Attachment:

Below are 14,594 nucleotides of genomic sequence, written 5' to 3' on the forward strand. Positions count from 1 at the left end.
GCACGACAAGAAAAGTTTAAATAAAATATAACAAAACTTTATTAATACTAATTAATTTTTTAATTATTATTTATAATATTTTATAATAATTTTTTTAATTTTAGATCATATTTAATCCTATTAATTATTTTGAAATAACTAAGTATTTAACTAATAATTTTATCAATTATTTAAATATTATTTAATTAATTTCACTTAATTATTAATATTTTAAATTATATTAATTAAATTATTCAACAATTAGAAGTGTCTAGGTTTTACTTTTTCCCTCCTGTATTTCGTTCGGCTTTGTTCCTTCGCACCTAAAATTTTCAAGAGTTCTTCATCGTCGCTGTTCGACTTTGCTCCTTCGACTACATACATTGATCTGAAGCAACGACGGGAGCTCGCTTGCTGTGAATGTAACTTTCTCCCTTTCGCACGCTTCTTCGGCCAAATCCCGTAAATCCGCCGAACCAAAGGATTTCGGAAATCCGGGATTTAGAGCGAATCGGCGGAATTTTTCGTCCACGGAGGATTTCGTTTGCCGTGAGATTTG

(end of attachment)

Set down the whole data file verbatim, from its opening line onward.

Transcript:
Below are 14,594 nucleotides of genomic sequence, written 5' to 3' on the forward strand. Positions count from 1 at the left end.
GCACGACAAGAAAAGTTTAAATAAAATATAACAAAACTTTATTAATACTAATTAATTTTTTAATTATTATTTATAATATTTTATAATAATTTTTTTAATTTTAGATCATATTTAATCCTATTAATTATTTTGAAATAACTAAGTATTTAACTAATAATTTTATCAATTATTTAAATATTATTTAATTAATTTCACTTAATTATTAATATTTTAAATTATATTAATTAAATTATTCAACAATTAGAAGTGTCTAGGTTTTACTTTTTCCCTCCTGTATTTCGTTCGGCTTTGTTCCTTCGCACCTAAAATTTTCAAGAGTTCTTCATCGTCGCTGTTCGACTTTGCTCCTTCGACTACATACATTGATCTGAAGCAACGACGGGAGCTCGCTTGCTGTGAATGTAACTTTCTCCCTTTCGCACGCTTCTTCGGCCAAATCCCGTAAATCCGCCGAACCAAAGGATTTCGGAAATCCGGGATTTAGAGCGAATCGGCGGAATTTTTCGTCCACGGAGGATTTCGTTTGCCGTGAGATTTG